The second advantage is that the monarchy is a soft-power barrier to too much ambition. The monarch theoretically heads the government, the armed forces, the civil services and the judiciary. While the monarch does not exercise any power, the king or queen’s presence prevents any other single person within the system claiming supreme power. To do so would be lesse majesteit.

At the same time, the monarch cannot be tempted to actually exercise power, because he or she has not a shred of a mandate from the people, in whom the sovereignty of the nation ultimately resides. The monarch is on the throne by a trick of fate, like a jury member.

The problem with elected presidents is that they start to feel they have some sort of mandate for political action, as well as having all that power. So presidential systems tend to slide towards giving some actual power to the President. France is an example — both parliament & government on the one hand, and the president on the other, have democratic mandates, and they are continually struggling about who gets what, and who is to blame. With two elected organs, there is in fact less accountability to the voters and less rationality in decision-making.

The third advantage of a constitutional monarchy is that one doesn’t have periodic presidential elections, during which the office of president becomes the subject of a party political tug-of-war. One still has a period of campaigning for parliamentary elections, and the process of forming a government coalition after the elections, but during this period the monarch is there as titular head, and the ministers of the outgoing government can continue to provide routine leadership to their ministries — without any mandate to make policy changes — because they are in theory the Queen’s ministers.

In any parliamentary system, the parliament is dissolved for the elections, and once the election results are known, someone must be designated the winner and asked to form the next government. The parliamentary system being cyclical, it comes to a still point at the top of the cycle where it needs a bit of a push — a point where someone outside the parliament has to formally draw the conclusion which the election results indicate. This job can be given to an elected president (who represents one or other party), or to a supreme court judge (who may have been appointed by one of the contestants in the election), or, better by far, to a hereditary monarch who has been kept out of party politics from birth.

For more see my blog at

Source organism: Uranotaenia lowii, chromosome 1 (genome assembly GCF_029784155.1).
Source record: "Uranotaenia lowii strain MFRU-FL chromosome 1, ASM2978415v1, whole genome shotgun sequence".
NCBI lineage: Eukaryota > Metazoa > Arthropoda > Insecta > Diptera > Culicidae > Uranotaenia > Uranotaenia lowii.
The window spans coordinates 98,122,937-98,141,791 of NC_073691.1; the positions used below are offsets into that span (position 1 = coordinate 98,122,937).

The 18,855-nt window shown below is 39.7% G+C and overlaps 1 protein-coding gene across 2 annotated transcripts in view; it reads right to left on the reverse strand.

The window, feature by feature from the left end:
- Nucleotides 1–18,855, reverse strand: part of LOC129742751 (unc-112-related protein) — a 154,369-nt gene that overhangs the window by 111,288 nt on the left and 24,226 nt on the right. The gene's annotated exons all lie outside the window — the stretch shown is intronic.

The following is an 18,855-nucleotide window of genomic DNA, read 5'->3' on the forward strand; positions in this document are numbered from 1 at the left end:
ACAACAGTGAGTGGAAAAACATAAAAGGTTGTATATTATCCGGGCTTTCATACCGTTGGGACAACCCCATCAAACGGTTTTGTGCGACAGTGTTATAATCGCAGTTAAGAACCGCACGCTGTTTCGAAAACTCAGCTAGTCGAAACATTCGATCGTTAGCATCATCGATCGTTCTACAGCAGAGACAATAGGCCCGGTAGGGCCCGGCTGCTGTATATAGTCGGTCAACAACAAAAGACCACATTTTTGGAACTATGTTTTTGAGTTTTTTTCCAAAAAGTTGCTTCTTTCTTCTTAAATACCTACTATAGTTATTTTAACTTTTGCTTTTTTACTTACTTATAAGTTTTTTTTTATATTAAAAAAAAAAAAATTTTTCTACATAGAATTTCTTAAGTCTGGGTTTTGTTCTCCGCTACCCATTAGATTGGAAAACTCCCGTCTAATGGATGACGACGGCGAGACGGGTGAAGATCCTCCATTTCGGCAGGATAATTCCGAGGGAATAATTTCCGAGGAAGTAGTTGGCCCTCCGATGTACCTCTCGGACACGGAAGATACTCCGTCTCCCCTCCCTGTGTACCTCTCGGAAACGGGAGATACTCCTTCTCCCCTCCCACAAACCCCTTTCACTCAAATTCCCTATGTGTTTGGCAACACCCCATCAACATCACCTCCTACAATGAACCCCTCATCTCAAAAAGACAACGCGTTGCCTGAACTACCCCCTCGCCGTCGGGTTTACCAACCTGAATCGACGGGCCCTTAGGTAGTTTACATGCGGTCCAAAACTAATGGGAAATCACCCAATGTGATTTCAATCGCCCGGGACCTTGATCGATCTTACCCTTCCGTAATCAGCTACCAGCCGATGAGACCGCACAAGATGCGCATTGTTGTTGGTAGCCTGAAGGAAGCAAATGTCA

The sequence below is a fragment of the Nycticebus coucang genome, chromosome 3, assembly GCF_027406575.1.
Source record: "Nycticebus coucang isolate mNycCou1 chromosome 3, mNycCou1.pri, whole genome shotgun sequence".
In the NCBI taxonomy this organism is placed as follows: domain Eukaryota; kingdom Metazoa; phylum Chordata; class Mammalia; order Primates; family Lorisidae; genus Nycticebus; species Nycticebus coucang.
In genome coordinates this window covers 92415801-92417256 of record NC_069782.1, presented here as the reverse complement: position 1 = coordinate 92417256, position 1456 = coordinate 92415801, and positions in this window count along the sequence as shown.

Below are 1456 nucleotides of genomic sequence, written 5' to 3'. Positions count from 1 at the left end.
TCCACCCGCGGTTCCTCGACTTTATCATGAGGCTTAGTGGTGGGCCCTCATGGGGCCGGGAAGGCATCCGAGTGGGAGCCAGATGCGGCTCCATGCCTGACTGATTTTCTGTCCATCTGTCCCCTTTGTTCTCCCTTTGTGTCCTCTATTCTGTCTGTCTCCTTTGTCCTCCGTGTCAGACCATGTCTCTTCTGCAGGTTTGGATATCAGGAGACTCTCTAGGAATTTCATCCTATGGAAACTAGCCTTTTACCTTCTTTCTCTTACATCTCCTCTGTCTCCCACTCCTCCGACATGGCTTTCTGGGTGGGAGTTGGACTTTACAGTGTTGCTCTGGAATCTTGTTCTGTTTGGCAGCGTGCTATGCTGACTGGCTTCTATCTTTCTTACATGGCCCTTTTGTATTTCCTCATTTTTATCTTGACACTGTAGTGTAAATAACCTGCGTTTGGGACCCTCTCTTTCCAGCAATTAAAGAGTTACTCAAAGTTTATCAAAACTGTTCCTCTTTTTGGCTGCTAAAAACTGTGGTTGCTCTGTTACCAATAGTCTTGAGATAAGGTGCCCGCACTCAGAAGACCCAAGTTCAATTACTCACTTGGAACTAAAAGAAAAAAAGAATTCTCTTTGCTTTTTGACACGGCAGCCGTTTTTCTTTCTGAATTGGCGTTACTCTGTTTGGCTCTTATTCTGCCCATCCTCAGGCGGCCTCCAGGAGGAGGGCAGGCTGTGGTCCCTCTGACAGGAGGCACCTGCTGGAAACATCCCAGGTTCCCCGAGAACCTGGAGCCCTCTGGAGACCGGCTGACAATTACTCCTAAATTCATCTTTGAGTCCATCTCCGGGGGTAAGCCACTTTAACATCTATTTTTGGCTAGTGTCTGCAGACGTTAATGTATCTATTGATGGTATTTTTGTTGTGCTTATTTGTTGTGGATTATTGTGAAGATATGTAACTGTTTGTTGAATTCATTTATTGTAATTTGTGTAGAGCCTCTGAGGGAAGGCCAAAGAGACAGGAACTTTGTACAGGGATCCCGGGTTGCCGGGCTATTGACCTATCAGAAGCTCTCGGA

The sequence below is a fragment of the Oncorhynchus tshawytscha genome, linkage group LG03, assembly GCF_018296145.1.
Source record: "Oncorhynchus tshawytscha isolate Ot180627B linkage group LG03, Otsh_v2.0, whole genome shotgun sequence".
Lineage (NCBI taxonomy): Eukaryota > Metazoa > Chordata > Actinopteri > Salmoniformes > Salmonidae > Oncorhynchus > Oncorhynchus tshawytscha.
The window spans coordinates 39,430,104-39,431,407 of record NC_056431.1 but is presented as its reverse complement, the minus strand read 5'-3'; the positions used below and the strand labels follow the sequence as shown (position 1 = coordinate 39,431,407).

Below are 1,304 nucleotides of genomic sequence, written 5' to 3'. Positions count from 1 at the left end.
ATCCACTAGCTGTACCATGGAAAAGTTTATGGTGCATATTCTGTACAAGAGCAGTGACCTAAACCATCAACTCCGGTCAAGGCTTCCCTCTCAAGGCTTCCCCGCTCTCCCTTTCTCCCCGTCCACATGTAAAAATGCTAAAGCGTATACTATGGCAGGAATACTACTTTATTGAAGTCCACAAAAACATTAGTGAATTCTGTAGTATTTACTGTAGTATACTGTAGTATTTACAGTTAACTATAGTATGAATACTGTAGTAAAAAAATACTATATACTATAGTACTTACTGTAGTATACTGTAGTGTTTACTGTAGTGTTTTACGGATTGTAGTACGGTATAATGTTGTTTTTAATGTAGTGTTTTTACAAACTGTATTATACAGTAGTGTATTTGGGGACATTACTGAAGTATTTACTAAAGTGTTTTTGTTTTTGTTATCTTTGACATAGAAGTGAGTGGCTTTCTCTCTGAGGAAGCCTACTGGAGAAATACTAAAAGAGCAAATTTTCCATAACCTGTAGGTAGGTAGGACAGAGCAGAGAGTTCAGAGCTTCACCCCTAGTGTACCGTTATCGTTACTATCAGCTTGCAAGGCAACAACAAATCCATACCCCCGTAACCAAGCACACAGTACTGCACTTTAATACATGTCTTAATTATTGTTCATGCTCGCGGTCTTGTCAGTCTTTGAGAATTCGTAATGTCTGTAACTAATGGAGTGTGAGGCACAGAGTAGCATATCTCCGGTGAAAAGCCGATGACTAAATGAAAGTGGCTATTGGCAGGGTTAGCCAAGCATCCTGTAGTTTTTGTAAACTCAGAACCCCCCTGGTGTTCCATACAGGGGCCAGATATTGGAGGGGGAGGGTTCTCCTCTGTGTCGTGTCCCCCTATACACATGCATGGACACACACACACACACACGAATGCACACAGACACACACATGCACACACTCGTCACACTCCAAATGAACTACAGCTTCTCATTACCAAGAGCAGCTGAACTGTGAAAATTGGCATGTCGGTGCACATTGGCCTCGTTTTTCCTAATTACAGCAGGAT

http://wp.me/pcgF5-4Z

 

 

~~~~~~~~~~

What I can do, is keep my arm
from bringing others any harm.
How can I give the enviers ease?
They are themselves their own disease.
(Sa'di, Gulestan 1:5)

~~~~~~~~~~~~~~~~~~~~~~
http://senmcglinn.wordpress


benross

I don't think it's subject

by benross on

I don't think it's subject to debate. We have a legitimate constitutional monarchy to be reinstated. Then social discussion surrounding the future make of our modern constitution will start. This is not a subject to debate amongst modern thinking Iranians right now. Period.


Roozbeh_Gilani

What's in a name anyway?

by Roozbeh_Gilani on

many quite different political systems can and do deliver democracy, and they dont need to shout about it either. so we have the "constitutional monarchy" of Britain, the "federal republic" of Germany, "commonwealth" of Australia, "United States" of America, all democracies despite their radicaly different sounding names. On the other hand, we have someone with a dark sense of humour calling North Korea "People's Democratic Republic"! 

People in general dont give a damn about the name, they just want a democracy. But before asking for democracy, they want food, house and jobs. Otherwise they start a revolution!

"Personal business must yield to collective interest."


Sargord Pirouz

HaHaHaHa!

by Sargord Pirouz on

Fortunately, such things are are considered ridiculous to both Americans and Iranians residing in Iran. 

We're above such nonsense. 


aynak

That's really funny

by aynak on

 

Islamic Regime is presented as a republic, when not a single FREE election, the very basis of a Republic has been held in Iran.

It is funny that largest democracies in the world, including India, U.S, Germany, France are not mentioned as Republics, instead --China-- and Islamic Regime are.

On the other hand, Saudi Arabia or Jordan are not given as examples of Monarchies, but Netherlands or Sweeden are.

The question is not really if Republic or Monarchy are good for all, but what is good for Iran?   Since we have not experienced Republic, but have experienced absolute Monarchy including right now in the form of VF, I would say Iran needs to give a true Republic a chance.

Of course  something else that the video fails to mention, is that in all these countries, with good (constitutional) Monarchy (something we never experienced in Iran), the system is routinely surveyed for the popularity of the king/queen.   In the case of Spain they have enjoyed a 75%+ popularity consistently.

Compare that to Iranian people.   What percentage do you think support monachry?   So if Monarchy becomes more devisvie than uniting, why even bother?